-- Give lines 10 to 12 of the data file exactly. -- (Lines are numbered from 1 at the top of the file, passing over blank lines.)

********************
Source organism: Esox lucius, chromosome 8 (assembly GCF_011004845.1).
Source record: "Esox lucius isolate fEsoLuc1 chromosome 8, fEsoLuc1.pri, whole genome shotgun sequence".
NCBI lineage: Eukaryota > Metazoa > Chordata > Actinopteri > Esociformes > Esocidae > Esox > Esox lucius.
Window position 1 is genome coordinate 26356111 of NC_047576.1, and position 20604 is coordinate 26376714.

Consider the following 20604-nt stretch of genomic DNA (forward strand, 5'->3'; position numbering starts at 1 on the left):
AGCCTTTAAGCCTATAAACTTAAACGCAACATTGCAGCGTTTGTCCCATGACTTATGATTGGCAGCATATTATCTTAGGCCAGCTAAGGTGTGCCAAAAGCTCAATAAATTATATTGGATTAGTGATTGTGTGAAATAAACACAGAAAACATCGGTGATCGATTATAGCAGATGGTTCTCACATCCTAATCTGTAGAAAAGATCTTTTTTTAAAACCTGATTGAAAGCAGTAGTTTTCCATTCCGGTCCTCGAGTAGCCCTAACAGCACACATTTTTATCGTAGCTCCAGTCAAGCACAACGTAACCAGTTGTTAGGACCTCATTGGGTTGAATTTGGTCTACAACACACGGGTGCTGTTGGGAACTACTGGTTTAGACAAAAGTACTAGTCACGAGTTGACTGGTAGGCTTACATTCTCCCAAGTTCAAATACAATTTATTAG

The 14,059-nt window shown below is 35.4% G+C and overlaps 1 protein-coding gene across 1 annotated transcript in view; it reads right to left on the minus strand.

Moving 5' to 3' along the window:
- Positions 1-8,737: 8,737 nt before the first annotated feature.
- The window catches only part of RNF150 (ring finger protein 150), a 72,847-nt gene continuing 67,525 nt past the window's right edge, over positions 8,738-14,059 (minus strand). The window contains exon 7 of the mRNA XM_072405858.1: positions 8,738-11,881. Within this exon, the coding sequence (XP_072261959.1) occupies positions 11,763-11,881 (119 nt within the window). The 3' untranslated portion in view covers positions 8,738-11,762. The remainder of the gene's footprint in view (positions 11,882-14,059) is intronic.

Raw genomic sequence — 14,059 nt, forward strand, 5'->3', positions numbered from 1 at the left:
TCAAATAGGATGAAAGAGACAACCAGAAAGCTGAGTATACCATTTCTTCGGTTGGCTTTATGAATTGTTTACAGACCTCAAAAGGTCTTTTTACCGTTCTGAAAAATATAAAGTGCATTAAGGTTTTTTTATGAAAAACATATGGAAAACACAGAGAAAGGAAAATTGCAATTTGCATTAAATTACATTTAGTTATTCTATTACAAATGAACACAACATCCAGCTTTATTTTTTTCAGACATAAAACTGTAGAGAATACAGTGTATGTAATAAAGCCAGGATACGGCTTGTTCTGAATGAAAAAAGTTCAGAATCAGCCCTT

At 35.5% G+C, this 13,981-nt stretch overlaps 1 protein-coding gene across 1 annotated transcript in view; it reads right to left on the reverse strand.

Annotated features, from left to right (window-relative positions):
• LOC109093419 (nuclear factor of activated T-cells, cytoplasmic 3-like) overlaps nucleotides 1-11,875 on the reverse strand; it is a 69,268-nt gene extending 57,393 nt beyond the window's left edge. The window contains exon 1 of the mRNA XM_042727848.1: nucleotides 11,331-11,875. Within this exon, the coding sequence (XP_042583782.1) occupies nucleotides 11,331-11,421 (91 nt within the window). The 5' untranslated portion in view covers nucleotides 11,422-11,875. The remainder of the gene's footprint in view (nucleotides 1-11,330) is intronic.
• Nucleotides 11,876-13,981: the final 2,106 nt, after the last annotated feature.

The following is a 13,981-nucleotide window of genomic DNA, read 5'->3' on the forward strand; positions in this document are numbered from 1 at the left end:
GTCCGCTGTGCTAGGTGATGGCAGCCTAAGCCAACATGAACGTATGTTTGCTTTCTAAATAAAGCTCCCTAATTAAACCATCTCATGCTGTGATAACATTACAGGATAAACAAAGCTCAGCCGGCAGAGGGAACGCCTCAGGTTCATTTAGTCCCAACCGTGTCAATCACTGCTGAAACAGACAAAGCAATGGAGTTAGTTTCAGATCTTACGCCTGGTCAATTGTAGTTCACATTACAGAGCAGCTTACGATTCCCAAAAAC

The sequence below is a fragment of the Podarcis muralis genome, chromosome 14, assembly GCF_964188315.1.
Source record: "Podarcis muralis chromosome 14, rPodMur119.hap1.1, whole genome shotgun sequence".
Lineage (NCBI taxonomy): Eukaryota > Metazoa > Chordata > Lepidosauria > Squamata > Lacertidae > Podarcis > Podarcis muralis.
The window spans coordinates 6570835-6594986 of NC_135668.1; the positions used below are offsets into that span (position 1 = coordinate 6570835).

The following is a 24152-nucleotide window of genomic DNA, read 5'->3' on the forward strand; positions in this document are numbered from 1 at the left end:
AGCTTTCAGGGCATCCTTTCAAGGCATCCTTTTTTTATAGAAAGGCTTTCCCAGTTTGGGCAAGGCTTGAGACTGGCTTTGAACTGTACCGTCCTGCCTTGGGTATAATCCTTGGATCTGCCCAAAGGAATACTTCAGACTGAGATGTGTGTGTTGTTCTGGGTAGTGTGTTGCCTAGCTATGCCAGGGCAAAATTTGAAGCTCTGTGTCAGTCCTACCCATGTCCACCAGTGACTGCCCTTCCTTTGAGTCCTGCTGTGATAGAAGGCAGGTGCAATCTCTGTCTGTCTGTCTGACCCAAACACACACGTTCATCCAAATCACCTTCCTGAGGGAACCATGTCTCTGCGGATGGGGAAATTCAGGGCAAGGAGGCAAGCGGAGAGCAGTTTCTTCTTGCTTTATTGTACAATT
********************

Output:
- The window catches only part of RNF150 (ring finger protein 150), a 72,847-nt gene continuing 67,525 nt past the window's right edge, over positions 8,738-14,059 (minus strand). The window contains exon 7 of the mRNA XM_072405858.1: positions 8,738-11,881. Within this exon, the coding sequence (XP_072261959.1) occupies positions 11,763-11,881 (119 nt within the window). The 3' untranslated portion in view covers positions 8,738-11,762. The remainder of the gene's footprint in view (positions 11,882-14,059) is intronic.

Raw genomic sequence — 14,059 nt, forward strand, 5'->3', positions numbered from 1 at the left:
TCAAATAGGATGAAAGAGACAACCAGAAAGCTGAGTATACCATTTCTTCGGTTGGCTTTATGAATTGTTTACAGACCTCAAAAGGTCTTTTTACCGTTCTGAAAAATATAAAGTGCATTAAGGTTTTTTTATGAAAAACATATGGAAAACACAGAGAAAGGAAAATTGCAATTTGCATTAAATTACATTTAGTTATTCTATTACAAATGAACACAACATCCAGCTTTATTTTTTTCAGACATAAAACTGTAGAGAATACAGTGTATGTAATAAAGCCAGGATACGGCTTGTTCTGAATGAAAAAAGTTCAGAATCAGCCCTT